SIU School of Medicine

Jump directly to a section:

Office of Public Affairs

News Line
7.2.13



Fireworks Injuries

Thousands of people go to hospital emergency rooms with injuries from fireworks each year.  Most of these injuries occur around the Fourth of July.

Fireworks and celebrations go together, especially this time of year. But fireworks can be dangerous, causing serious injuries if proper precautions are not taken.  Dr. Jason Kegg, assistant professor of emergency medicine at SIU School of Medicine in Springfield, explains the most common injuries from fireworks.

“As far as the injuries we see, it’s everything from hand and foot-type injuries to face and eye-type injuries.  Some are actually pretty disabling.  These certainly aren’t minor injuries, they can mean the loss of fingers or toes or even the loss of a hand, depending on what type of firework is being used.”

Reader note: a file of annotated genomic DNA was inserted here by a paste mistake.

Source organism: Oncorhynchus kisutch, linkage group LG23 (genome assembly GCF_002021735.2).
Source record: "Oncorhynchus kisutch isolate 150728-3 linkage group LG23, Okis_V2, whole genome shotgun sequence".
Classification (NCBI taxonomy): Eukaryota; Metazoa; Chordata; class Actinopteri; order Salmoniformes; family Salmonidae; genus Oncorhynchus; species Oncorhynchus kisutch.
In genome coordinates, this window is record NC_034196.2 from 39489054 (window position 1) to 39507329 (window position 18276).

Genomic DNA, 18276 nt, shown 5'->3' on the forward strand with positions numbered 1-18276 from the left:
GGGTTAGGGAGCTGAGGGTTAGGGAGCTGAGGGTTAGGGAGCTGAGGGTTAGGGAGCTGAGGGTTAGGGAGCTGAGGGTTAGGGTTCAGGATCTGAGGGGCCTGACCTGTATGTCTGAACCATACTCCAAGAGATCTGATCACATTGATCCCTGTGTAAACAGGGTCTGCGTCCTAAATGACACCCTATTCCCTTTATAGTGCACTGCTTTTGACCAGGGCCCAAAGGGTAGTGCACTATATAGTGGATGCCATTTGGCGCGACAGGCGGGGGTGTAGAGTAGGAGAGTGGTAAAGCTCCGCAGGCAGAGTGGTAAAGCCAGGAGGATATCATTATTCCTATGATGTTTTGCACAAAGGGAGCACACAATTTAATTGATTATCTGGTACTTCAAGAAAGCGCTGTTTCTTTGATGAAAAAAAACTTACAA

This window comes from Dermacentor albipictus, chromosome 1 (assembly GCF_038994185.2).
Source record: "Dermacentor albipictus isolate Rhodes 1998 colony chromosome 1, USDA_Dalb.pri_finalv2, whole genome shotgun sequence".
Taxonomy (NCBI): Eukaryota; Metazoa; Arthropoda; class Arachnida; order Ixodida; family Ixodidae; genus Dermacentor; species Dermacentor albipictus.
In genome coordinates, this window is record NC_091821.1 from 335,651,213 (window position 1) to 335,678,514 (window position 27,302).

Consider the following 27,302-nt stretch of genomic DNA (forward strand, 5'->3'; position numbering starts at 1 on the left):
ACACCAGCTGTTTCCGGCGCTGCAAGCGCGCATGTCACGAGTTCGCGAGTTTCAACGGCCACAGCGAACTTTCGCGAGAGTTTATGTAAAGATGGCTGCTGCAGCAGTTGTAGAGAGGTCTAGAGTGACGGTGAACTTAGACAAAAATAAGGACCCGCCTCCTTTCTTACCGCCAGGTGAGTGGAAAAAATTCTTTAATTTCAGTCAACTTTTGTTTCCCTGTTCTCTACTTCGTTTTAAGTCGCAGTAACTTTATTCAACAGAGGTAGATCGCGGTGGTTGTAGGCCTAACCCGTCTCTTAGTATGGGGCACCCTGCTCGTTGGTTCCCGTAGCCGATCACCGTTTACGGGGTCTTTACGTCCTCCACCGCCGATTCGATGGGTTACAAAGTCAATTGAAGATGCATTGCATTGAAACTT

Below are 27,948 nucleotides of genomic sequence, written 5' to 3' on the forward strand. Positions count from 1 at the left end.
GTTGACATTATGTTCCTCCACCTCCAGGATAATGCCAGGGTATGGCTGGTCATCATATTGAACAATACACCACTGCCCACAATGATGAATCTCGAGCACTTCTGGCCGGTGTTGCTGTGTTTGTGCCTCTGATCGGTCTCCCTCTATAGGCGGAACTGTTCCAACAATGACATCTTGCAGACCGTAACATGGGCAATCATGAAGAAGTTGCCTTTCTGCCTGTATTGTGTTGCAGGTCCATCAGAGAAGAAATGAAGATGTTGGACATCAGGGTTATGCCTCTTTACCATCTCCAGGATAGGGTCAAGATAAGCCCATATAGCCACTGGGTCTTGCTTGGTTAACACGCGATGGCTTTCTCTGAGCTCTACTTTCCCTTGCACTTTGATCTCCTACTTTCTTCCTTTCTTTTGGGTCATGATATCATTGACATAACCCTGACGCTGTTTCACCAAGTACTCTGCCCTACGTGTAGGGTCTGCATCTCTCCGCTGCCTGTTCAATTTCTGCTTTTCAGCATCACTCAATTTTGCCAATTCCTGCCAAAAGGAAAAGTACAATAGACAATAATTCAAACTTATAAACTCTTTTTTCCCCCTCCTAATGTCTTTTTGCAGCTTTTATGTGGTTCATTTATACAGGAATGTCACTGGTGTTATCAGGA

Dr. Kegg says all fireworks are meant to be displayed at a distance – most injuries occur when people get too close.  He recommends some safety precautions.

“Going to a fireworks show is safer than trying to do it yourself, even if there are things like sparklers or smoke bombs or things that just give off smoke.  Making sure that there is a sober, responsible adult who is managing the fireworks is safest, and especially how dry our Julys usually are, making sure you’ve got water close, be it even if it is a bucket of water or a hose for unavoidable fires ...”

By being cautious and following safety rules when using and watching fireworks, you can have a safe and happy Fourth of July.  If anyone is injured by fireworks, they should go to a hospital emergency room as quickly as possible.

Ruth Slottag